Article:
By David Mamet
Directed by Thomas Ouellette
Starring Richard B Watson, Henry Brown
Orlando Shakespeare Theatre, Orlando FL
After this intense hour, I don’t think it’s safe to talk to black people anymore. I never knew there were so many ways to offend, and God forbid you try friendly banter – it’s a mind field. Or so implies David Mamet, he is known for pushing some limits on stage. This little firecracker of a show takes a look at race relation in this postmodern century, and while lynching is down, lawsuits are up. Well-off Charlie Strickland (Jim Ireland) is shopping for lawyers to defend his high profile rape case. Now, he may have been giving her money, and they may have done it a few times before, but tonight something goes wrong, the check bounces, and the cry of “rape!” brings a sheaf of paper work from the maid, the cop, the floor manager of the hotel and a lead headline in the local kiss and tell tabloid. Strickland has already fired (or been fired) by the Jewish lawyer, but the firm of Lawson and Brown maybe a better match: Jack Lawson (Watson) is white and high pressure, Henry Brown (Cobb) is slightly black and adds credibility. After all, the accuser is black, so this firm offers a nice neat package tied up with apprentice Susan (Stella Heath). She’s both black and female, and conveniently the same dress size as the accuser. Lawson suggests dressing her in that red sequined smock and ripping it off in court, somehow she thinks this is a bit much. Is she tired of the White Man’s oppression, or does she just lack the blood thirsty streak this game takes?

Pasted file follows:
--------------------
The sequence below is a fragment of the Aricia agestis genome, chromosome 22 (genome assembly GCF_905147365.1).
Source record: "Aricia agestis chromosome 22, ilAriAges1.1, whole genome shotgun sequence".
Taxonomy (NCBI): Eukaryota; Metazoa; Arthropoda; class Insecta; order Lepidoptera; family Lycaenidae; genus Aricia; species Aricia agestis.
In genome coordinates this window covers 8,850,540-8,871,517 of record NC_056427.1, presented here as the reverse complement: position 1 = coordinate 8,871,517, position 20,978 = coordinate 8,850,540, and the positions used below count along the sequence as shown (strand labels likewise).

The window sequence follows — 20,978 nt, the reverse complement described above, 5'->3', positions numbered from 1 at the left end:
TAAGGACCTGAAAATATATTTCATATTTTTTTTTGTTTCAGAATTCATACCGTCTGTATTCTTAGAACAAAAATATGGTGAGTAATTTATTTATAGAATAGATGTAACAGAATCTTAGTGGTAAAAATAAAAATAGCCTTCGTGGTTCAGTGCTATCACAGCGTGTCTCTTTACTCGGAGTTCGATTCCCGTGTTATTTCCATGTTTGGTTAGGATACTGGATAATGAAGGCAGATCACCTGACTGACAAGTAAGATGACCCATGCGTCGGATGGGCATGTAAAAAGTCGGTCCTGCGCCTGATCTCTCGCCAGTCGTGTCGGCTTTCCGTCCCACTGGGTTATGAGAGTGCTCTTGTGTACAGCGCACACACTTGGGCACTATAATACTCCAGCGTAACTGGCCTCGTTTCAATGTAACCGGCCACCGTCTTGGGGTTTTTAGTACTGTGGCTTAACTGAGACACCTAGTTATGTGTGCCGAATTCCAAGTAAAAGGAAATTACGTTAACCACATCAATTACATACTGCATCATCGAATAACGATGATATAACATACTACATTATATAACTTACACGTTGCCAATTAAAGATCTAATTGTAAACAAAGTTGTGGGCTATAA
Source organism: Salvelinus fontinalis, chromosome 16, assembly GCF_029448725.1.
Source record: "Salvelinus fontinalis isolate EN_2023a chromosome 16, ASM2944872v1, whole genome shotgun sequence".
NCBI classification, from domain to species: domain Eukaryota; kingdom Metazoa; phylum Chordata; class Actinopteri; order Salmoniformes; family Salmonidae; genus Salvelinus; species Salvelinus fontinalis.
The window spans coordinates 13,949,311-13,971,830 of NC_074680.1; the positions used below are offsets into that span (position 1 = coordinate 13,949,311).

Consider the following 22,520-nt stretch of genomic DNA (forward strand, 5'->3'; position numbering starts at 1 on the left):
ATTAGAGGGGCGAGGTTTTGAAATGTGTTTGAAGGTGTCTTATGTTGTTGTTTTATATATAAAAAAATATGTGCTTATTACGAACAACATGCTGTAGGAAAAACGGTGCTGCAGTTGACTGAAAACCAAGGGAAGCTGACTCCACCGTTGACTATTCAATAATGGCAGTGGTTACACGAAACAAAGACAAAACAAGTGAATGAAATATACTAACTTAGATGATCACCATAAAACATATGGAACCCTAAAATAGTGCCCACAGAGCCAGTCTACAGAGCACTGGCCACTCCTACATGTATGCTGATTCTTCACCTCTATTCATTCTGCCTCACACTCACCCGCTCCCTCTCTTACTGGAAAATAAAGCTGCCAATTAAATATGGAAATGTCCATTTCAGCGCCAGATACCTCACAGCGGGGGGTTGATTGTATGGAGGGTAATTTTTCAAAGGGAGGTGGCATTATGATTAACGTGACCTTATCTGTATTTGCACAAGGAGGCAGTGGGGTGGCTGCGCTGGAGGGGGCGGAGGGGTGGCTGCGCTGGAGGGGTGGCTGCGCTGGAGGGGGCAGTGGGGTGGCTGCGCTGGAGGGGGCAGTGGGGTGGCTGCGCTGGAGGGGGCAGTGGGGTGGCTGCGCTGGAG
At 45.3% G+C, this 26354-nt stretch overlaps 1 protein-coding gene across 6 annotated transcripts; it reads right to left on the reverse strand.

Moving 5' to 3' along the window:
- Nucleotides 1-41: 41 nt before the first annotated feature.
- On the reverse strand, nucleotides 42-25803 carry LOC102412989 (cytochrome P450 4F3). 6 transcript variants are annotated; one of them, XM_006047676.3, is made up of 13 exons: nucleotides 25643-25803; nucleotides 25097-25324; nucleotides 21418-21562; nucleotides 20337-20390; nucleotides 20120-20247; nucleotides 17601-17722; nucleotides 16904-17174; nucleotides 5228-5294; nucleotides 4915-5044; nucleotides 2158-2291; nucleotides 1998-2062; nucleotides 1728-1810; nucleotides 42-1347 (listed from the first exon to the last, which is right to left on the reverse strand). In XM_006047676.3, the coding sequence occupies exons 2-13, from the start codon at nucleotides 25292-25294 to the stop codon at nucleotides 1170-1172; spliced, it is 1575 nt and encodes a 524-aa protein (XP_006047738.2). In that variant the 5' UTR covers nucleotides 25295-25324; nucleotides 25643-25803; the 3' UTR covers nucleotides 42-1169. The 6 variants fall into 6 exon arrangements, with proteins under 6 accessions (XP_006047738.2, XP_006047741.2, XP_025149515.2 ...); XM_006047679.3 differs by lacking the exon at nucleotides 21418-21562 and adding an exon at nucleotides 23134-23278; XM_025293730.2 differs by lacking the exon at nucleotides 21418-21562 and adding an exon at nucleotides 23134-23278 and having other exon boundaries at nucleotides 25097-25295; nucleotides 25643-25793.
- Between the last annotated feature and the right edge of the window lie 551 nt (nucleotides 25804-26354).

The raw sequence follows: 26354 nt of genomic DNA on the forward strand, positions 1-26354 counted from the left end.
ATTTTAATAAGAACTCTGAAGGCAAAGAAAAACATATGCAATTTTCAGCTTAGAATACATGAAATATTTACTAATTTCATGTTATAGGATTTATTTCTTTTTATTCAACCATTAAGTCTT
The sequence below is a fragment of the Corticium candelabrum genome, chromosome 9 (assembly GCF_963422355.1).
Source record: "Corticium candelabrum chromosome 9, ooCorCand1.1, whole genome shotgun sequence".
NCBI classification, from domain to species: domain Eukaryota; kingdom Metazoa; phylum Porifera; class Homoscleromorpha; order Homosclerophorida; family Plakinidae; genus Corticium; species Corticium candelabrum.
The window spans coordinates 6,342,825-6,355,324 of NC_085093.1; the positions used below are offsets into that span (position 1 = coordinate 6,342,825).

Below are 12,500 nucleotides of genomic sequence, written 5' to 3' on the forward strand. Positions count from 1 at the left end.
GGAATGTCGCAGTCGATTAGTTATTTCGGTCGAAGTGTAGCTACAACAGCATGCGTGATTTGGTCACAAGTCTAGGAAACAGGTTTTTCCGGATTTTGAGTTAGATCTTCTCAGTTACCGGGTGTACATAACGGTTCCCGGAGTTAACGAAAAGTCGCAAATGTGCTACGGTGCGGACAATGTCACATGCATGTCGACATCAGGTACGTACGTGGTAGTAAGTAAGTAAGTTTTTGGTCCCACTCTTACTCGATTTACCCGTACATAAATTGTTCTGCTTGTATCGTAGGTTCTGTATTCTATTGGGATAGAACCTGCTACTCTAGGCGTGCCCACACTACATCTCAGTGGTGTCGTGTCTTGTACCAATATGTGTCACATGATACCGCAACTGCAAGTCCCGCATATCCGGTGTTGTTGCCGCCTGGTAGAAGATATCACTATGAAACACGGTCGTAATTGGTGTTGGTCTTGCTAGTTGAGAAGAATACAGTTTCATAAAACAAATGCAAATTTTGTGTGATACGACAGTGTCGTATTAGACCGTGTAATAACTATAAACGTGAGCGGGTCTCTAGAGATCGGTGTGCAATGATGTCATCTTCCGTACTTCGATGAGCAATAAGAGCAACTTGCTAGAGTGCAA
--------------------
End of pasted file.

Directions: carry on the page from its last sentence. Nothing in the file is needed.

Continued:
There’s a lot more, of course and I will say I thought Mr. Watson was going to blow a gasket more than once. He’s intense and monomaniacal, just as the role requires and no matter what his politics, I’d have him defend me in a heartbeat. Mr. Cobb’s roll is more level and good counter balance to Lawson, and he’s a guy who comes up with a few good ideas on his own. As Susan, Ms. Heath is more subtle, she’s planning a longer campaign than the one that walked in the door, and I suspect she’ll make it somewhere, but not with these two guys. Ireland’s character is more ambivalent, maybe he wants a defense, but maybe he just wants the shame of redemption. That might included few years I the Crossbar Hilton, but he’s a big boy and if that what he wants he may have just walked in the right door for the wrong reason.
This show drips with brutal realism. While the black experience is the center of the show, Jews and Mexicans and just about any other noticeable minority get abused, but with no chance to defend. There’s a good bit of legal procedure in here, but if you watch TV it will all flow by effortlessly. Director Ouellette get s the best from this stellar cast, and if nothing else this should remind you – conductor your personal life to avoid dealing with the justice system. It’s a jungle on that stage as well.
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